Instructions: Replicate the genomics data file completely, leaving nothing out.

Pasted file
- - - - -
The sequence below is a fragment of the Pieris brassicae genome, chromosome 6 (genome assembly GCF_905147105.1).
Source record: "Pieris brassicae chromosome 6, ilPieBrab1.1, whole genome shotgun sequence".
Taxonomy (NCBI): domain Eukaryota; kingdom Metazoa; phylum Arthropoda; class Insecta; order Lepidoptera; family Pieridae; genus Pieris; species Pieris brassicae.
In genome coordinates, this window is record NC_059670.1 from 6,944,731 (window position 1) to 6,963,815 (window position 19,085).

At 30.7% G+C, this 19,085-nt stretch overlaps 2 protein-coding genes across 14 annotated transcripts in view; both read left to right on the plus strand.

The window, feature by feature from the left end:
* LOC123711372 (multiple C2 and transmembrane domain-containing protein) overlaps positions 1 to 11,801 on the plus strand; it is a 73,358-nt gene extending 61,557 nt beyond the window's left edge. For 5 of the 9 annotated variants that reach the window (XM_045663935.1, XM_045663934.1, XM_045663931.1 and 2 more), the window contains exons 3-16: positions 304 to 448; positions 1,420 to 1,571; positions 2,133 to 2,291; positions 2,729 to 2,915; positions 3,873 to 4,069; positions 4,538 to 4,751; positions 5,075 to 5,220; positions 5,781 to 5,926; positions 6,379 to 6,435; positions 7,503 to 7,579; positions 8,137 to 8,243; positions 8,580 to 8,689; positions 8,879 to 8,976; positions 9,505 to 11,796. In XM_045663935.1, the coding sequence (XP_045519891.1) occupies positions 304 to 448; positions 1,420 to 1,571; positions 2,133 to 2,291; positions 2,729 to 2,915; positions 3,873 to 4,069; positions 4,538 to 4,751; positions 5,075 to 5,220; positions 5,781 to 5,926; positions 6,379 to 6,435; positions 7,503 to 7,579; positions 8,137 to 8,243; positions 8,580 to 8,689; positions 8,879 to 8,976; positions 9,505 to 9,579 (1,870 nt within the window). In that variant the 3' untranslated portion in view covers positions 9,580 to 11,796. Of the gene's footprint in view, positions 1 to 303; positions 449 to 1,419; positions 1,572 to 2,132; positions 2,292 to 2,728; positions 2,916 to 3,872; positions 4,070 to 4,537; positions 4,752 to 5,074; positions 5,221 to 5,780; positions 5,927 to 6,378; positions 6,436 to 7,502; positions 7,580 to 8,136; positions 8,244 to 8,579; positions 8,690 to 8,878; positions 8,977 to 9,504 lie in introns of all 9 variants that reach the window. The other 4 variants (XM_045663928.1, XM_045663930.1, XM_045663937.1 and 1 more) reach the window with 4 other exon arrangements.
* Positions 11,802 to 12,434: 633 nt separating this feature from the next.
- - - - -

The sequence below is a fragment of the Pieris brassicae genome, chromosome 6 (genome assembly GCF_905147105.1).
Source record: "Pieris brassicae chromosome 6, ilPieBrab1.1, whole genome shotgun sequence".
Taxonomy (NCBI): domain Eukaryota; kingdom Metazoa; phylum Arthropoda; class Insecta; order Lepidoptera; family Pieridae; genus Pieris; species Pieris brassicae.
In genome coordinates, this window is record NC_059670.1 from 6,944,731 (window position 1) to 6,963,815 (window position 19,085).

At 30.7% G+C, this 19,085-nt stretch overlaps 2 protein-coding genes across 14 annotated transcripts in view; both read left to right on the plus strand.

The window, feature by feature from the left end:
* LOC123711372 (multiple C2 and transmembrane domain-containing protein) overlaps positions 1 to 11,801 on the plus strand; it is a 73,358-nt gene extending 61,557 nt beyond the window's left edge. For 5 of the 9 annotated variants that reach the window (XM_045663935.1, XM_045663934.1, XM_045663931.1 and 2 more), the window contains exons 3-16: positions 304 to 448; positions 1,420 to 1,571; positions 2,133 to 2,291; positions 2,729 to 2,915; positions 3,873 to 4,069; positions 4,538 to 4,751; positions 5,075 to 5,220; positions 5,781 to 5,926; positions 6,379 to 6,435; positions 7,503 to 7,579; positions 8,137 to 8,243; positions 8,580 to 8,689; positions 8,879 to 8,976; positions 9,505 to 11,796. In XM_045663935.1, the coding sequence (XP_045519891.1) occupies positions 304 to 448; positions 1,420 to 1,571; positions 2,133 to 2,291; positions 2,729 to 2,915; positions 3,873 to 4,069; positions 4,538 to 4,751; positions 5,075 to 5,220; positions 5,781 to 5,926; positions 6,379 to 6,435; positions 7,503 to 7,579; positions 8,137 to 8,243; positions 8,580 to 8,689; positions 8,879 to 8,976; positions 9,505 to 9,579 (1,870 nt within the window). In that variant the 3' untranslated portion in view covers positions 9,580 to 11,796. Of the gene's footprint in view, positions 1 to 303; positions 449 to 1,419; positions 1,572 to 2,132; positions 2,292 to 2,728; positions 2,916 to 3,872; positions 4,070 to 4,537; positions 4,752 to 5,074; positions 5,221 to 5,780; positions 5,927 to 6,378; positions 6,436 to 7,502; positions 7,580 to 8,136; positions 8,244 to 8,579; positions 8,690 to 8,878; positions 8,977 to 9,504 lie in introns of all 9 variants that reach the window. The other 4 variants (XM_045663928.1, XM_045663930.1, XM_045663937.1 and 1 more) reach the window with 4 other exon arrangements.
* Positions 11,802 to 12,434: 633 nt separating this feature from the next.